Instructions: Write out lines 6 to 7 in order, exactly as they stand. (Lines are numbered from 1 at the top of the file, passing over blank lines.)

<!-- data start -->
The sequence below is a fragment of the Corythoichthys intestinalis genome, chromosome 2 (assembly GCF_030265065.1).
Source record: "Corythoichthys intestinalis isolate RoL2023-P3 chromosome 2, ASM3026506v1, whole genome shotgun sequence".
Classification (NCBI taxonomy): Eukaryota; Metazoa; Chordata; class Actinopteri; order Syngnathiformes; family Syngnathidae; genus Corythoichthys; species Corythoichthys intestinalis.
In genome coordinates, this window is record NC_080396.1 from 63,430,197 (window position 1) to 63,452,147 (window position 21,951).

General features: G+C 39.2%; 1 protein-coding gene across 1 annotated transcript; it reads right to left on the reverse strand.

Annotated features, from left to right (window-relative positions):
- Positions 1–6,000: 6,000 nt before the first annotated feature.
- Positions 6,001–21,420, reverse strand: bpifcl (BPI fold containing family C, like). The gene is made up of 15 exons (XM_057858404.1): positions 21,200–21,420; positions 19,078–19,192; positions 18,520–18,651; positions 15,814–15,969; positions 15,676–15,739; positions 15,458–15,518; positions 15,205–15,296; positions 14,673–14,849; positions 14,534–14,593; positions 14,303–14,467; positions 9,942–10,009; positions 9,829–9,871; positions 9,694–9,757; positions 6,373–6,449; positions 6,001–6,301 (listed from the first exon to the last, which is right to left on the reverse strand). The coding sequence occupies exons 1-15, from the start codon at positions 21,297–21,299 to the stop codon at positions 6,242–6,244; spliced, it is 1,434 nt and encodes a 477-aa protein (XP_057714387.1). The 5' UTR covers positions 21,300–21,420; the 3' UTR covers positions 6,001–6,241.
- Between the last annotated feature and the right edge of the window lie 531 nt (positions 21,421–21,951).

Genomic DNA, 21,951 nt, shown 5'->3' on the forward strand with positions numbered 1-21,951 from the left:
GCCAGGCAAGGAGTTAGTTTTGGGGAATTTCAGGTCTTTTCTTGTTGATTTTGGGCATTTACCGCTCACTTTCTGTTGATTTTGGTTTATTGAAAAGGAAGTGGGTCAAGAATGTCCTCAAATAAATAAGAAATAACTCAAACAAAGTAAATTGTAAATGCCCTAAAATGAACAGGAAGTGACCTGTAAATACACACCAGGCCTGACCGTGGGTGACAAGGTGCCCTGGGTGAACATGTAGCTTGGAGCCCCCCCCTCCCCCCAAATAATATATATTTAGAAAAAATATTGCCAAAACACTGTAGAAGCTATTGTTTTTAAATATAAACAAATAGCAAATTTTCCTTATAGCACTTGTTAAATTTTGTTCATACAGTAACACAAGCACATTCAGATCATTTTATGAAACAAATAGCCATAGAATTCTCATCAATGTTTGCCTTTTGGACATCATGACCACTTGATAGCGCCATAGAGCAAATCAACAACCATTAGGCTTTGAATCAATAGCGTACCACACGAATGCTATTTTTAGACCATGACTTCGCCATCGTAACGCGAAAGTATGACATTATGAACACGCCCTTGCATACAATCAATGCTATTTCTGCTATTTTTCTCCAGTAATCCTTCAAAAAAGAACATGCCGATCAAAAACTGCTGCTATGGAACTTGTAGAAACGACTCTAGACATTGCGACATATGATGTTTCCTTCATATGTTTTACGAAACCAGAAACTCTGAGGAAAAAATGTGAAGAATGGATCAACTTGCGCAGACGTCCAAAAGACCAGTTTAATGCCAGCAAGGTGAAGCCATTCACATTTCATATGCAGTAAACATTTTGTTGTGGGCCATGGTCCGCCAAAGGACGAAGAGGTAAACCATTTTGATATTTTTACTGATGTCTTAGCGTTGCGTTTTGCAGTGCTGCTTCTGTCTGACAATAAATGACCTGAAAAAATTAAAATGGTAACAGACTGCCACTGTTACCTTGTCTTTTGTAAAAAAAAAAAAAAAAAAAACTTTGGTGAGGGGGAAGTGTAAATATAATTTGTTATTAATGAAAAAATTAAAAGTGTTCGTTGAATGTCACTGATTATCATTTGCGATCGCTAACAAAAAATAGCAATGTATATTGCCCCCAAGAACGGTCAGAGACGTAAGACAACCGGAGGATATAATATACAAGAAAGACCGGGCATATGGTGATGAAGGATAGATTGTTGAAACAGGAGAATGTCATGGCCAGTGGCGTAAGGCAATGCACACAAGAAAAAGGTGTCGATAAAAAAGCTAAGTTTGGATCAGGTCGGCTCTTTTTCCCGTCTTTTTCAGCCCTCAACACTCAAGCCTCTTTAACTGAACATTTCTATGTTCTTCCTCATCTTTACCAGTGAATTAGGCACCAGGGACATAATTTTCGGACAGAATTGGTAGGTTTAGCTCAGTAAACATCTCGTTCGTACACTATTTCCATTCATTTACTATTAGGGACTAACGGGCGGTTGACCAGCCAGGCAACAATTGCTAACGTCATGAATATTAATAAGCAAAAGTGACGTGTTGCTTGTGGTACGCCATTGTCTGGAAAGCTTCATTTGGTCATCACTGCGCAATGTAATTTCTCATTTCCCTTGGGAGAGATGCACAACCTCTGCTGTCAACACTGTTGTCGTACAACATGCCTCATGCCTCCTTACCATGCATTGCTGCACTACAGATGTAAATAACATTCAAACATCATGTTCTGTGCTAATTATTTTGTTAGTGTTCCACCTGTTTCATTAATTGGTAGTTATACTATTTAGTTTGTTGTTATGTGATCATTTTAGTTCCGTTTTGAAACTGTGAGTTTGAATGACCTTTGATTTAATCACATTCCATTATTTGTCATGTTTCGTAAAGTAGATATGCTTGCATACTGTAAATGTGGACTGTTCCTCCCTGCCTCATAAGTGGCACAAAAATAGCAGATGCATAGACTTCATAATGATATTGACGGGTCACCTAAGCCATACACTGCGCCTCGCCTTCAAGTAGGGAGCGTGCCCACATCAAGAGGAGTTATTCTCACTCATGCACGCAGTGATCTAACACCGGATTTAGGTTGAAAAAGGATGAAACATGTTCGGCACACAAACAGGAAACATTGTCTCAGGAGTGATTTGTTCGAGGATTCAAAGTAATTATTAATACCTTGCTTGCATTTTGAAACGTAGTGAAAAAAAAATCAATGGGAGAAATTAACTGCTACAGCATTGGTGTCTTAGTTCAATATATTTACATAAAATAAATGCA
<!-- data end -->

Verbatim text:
Annotated features, from left to right (window-relative positions):
- Positions 1–6,000: 6,000 nt before the first annotated feature.